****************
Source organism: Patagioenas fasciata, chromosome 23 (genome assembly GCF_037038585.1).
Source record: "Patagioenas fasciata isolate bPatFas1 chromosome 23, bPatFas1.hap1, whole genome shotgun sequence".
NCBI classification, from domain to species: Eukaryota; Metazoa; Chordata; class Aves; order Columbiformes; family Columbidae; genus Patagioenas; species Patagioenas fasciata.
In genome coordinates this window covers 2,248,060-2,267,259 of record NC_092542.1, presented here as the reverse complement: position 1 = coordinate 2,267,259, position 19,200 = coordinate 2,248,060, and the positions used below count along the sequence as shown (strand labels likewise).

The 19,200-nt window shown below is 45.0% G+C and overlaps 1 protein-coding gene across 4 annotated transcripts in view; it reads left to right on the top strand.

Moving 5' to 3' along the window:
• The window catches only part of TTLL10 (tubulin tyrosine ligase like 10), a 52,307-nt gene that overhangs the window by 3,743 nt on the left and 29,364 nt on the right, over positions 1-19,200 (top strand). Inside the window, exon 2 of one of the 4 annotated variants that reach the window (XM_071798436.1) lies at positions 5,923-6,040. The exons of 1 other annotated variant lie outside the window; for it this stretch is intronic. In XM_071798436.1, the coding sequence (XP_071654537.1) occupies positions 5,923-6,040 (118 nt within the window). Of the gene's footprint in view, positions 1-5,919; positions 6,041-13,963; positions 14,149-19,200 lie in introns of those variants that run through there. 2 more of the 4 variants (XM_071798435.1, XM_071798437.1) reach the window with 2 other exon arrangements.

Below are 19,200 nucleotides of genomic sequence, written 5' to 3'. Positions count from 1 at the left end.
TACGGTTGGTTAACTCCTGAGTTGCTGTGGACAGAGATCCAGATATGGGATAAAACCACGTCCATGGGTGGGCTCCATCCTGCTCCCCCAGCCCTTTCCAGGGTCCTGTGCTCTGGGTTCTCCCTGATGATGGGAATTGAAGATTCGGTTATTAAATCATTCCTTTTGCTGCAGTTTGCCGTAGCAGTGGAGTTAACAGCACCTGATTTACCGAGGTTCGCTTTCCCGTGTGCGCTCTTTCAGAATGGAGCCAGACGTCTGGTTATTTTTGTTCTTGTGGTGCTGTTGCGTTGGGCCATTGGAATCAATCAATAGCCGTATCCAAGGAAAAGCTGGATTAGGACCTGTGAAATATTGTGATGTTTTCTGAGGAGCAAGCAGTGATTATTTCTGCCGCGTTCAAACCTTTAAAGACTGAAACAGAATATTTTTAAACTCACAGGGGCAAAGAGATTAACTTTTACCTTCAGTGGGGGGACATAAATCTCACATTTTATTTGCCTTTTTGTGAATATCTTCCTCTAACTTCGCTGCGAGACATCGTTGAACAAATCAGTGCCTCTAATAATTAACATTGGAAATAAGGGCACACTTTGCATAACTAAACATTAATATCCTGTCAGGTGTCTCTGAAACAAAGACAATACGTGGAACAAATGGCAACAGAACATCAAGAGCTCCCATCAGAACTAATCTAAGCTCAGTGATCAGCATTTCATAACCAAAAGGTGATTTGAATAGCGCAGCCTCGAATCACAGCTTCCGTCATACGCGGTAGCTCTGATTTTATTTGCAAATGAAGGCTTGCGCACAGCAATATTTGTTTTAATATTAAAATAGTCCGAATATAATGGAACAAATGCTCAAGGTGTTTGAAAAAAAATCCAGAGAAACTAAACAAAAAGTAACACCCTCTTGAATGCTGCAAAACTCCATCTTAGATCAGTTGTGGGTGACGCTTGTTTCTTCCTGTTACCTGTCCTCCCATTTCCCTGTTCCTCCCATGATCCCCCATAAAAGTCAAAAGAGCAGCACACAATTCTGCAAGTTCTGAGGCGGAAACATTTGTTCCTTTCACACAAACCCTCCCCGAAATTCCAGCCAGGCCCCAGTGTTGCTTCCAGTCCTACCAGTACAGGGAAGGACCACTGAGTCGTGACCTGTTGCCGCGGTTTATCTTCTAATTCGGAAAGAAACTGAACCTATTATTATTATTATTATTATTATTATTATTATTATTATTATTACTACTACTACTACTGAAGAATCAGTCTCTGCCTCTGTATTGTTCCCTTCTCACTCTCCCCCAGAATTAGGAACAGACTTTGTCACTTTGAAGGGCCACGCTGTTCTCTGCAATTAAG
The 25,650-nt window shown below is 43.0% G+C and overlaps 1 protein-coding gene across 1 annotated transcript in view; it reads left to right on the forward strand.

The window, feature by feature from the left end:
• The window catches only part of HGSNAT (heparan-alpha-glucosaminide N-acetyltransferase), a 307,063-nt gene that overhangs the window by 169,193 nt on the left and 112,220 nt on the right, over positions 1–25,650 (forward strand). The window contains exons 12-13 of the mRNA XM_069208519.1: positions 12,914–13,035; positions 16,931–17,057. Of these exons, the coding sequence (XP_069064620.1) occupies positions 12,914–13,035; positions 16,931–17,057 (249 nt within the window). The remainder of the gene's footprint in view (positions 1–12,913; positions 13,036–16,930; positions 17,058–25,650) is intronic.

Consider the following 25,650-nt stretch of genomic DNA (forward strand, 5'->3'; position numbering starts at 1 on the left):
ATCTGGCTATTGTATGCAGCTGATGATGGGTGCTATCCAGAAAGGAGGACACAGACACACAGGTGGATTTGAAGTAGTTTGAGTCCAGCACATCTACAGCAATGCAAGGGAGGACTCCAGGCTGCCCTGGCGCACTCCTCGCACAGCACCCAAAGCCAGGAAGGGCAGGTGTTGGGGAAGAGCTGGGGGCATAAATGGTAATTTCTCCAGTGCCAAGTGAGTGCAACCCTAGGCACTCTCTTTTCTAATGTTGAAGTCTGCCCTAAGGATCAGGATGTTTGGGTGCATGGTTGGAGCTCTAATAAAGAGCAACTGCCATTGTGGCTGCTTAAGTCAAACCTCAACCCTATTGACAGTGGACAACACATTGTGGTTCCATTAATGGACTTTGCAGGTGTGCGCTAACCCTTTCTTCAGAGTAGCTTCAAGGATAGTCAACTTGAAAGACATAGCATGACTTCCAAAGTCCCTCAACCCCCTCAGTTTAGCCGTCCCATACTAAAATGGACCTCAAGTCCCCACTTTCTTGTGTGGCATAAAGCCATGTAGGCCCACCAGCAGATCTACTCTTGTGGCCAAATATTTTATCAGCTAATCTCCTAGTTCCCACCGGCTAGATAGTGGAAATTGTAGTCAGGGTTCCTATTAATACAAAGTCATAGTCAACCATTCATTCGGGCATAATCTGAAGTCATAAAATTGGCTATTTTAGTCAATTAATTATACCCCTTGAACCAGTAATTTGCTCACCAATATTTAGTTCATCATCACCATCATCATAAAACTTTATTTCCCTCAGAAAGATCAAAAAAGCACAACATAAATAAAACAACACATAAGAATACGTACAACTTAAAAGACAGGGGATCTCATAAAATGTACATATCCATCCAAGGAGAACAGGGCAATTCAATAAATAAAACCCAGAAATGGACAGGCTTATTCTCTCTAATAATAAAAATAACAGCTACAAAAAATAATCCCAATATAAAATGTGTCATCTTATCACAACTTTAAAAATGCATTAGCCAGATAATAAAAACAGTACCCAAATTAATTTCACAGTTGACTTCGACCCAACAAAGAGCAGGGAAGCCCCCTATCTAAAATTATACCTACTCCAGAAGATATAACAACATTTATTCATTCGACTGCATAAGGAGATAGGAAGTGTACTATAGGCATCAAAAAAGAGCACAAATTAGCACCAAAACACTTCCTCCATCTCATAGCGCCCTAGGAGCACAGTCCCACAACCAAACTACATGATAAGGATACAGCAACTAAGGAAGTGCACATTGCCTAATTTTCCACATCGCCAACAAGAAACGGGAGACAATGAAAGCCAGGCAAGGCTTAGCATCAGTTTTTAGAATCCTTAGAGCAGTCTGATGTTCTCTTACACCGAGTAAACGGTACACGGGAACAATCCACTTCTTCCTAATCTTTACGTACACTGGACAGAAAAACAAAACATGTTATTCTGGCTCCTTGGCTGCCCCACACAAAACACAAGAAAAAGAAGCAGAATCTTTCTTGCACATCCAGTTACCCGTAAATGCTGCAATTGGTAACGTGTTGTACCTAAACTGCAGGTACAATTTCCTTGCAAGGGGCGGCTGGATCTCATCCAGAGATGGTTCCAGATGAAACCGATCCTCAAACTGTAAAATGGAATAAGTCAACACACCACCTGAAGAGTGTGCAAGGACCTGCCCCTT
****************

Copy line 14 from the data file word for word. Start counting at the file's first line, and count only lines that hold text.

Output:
ATCTGGCTATTGTATGCAGCTGATGATGGGTGCTATCCAGAAAGGAGGACACAGACACACAGGTGGATTTGAAGTAGTTTGAGTCCAGCACATCTACAGCAATGCAAGGGAGGACTCCAGGCTGCCCTGGCGCACTCCTCGCACAGCACCCAAAGCCAGGAAGGGCAGGTGTTGGGGAAGAGCTGGGGGCATAAATGGTAATTTCTCCAGTGCCAAGTGAGTGCAACCCTAGGCACTCTCTTTTCTAATGTTGAAGTCTGCCCTAAGGATCAGGATGTTTGGGTGCATGGTTGGAGCTCTAATAAAGAGCAACTGCCATTGTGGCTGCTTAAGTCAAACCTCAACCCTATTGACAGTGGACAACACATTGTGGTTCCATTAATGGACTTTGCAGGTGTGCGCTAACCCTTTCTTCAGAGTAGCTTCAAGGATAGTCAACTTGAAAGACATAGCATGACTTCCAAAGTCCCTCAACCCCCTCAGTTTAGCCGTCCCATACTAAAATGGACCTCAAGTCCCCACTTTCTTGTGTGGCATAAAGCCATGTAGGCCCACCAGCAGATCTACTCTTGTGGCCAAATATTTTATCAGCTAATCTCCTAGTTCCCACCGGCTAGATAGTGGAAATTGTAGTCAGGGTTCCTATTAATACAAAGTCATAGTCAACCATTCATTCGGGCATAATCTGAAGTCATAAAATTGGCTATTTTAGTCAATTAATTATACCCCTTGAACCAGTAATTTGCTCACCAATATTTAGTTCATCATCACCATCATCATAAAACTTTATTTCCCTCAGAAAGATCAAAAAAGCACAACATAAATAAAACAACACATAAGAATACGTACAACTTAAAAGACAGGGGATCTCATAAAATGTACATATCCATCCAAGGAGAACAGGGCAATTCAATAAATAAAACCCAGAAATGGACAGGCTTATTCTCTCTAATAATAAAAATAACAGCTACAAAAAATAATCCCAATATAAAATGTGTCATCTTATCACAACTTTAAAAATGCATTAGCCAGATAATAAAAACAGTACCCAAATTAATTTCACAGTTGACTTCGACCCAACAAAGAGCAGGGAAGCCCCCTATCTAAAATTATACCTACTCCAGAAGATATAACAACATTTATTCATTCGACTGCATAAGGAGATAGGAAGTGTACTATAGGCATCAAAAAAGAGCACAAATTAGCACCAAAACACTTCCTCCATCTCATAGCGCCCTAGGAGCACAGTCCCACAACCAAACTACATGATAAGGATACAGCAACTAAGGAAGTGCACATTGCCTAATTTTCCACATCGCCAACAAGAAACGGGAGACAATGAAAGCCAGGCAAGGCTTAGCATCAGTTTTTAGAATCCTTAGAGCAGTCTGATGTTCTCTTACACCGAGTAAACGGTACACGGGAACAATCCACTTCTTCCTAATCTTTACGTACACTGGACAGAAAAACAAAACATGTTATTCTGGCTCCTTGGCTGCCCCACACAAAACACAAGAAAAAGAAGCAGAATCTTTCTTGCACATCCAGTTACCCGTAAATGCTGCAATTGGTAACGTGTTGTACCTAAACTGCAGGTACAATTTCCTTGCAAGGGGCGGCTGGATCTCATCCAGAGATGGTTCCAGATGAAACCGATCCTCAAACTGTAAAATGGAATAAGTCAACACACCACCTGAAGAGTGTGCAAGGACCTGCCCCTT